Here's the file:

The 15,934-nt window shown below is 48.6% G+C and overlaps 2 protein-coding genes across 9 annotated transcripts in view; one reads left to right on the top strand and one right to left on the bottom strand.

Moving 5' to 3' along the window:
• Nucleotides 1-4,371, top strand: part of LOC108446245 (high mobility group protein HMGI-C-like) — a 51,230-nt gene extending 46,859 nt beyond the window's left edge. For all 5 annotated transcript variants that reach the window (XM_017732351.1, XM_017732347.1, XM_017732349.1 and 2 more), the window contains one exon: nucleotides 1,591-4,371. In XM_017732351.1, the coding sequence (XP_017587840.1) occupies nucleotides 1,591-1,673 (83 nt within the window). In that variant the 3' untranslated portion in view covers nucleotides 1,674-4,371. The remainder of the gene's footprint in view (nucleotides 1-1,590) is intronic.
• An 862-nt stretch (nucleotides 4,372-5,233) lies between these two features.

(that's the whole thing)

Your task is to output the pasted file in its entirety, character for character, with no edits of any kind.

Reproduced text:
The 15,934-nt window shown below is 48.6% G+C and overlaps 2 protein-coding genes across 9 annotated transcripts in view; one reads left to right on the top strand and one right to left on the bottom strand.

Moving 5' to 3' along the window:
• Nucleotides 1-4,371, top strand: part of LOC108446245 (high mobility group protein HMGI-C-like) — a 51,230-nt gene extending 46,859 nt beyond the window's left edge. For all 5 annotated transcript variants that reach the window (XM_017732351.1, XM_017732347.1, XM_017732349.1 and 2 more), the window contains one exon: nucleotides 1,591-4,371. In XM_017732351.1, the coding sequence (XP_017587840.1) occupies nucleotides 1,591-1,673 (83 nt within the window). In that variant the 3' untranslated portion in view covers nucleotides 1,674-4,371. The remainder of the gene's footprint in view (nucleotides 1-1,590) is intronic.
• An 862-nt stretch (nucleotides 4,372-5,233) lies between these two features.